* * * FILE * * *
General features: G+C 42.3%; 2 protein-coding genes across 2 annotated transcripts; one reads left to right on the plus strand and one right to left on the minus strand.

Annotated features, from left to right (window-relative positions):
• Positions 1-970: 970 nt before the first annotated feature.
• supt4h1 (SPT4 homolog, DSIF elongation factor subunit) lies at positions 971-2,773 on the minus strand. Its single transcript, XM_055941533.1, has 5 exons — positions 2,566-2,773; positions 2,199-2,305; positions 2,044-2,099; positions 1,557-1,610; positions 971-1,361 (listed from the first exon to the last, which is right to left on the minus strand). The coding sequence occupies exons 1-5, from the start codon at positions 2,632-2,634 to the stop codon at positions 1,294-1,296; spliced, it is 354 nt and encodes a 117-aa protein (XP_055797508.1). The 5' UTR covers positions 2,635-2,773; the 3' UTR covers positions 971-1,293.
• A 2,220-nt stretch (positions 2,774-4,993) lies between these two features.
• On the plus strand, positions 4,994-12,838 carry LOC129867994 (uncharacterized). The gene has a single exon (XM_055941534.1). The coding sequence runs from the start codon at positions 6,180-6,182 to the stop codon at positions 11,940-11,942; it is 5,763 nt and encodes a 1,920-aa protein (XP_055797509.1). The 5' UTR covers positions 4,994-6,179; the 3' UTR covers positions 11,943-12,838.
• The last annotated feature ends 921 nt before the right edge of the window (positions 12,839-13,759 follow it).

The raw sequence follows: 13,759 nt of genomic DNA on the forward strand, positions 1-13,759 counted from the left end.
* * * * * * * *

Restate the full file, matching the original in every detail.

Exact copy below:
General features: G+C 42.3%; 2 protein-coding genes across 2 annotated transcripts; one reads left to right on the plus strand and one right to left on the minus strand.

Annotated features, from left to right (window-relative positions):
• Positions 1-970: 970 nt before the first annotated feature.
• supt4h1 (SPT4 homolog, DSIF elongation factor subunit) lies at positions 971-2,773 on the minus strand. Its single transcript, XM_055941533.1, has 5 exons — positions 2,566-2,773; positions 2,199-2,305; positions 2,044-2,099; positions 1,557-1,610; positions 971-1,361 (listed from the first exon to the last, which is right to left on the minus strand). The coding sequence occupies exons 1-5, from the start codon at positions 2,632-2,634 to the stop codon at positions 1,294-1,296; spliced, it is 354 nt and encodes a 117-aa protein (XP_055797508.1). The 5' UTR covers positions 2,635-2,773; the 3' UTR covers positions 971-1,293.
• A 2,220-nt stretch (positions 2,774-4,993) lies between these two features.
• On the plus strand, positions 4,994-12,838 carry LOC129867994 (uncharacterized). The gene has a single exon (XM_055941534.1). The coding sequence runs from the start codon at positions 6,180-6,182 to the stop codon at positions 11,940-11,942; it is 5,763 nt and encodes a 1,920-aa protein (XP_055797509.1). The 5' UTR covers positions 4,994-6,179; the 3' UTR covers positions 11,943-12,838.
• The last annotated feature ends 921 nt before the right edge of the window (positions 12,839-13,759 follow it).

The raw sequence follows: 13,759 nt of genomic DNA on the forward strand, positions 1-13,759 counted from the left end.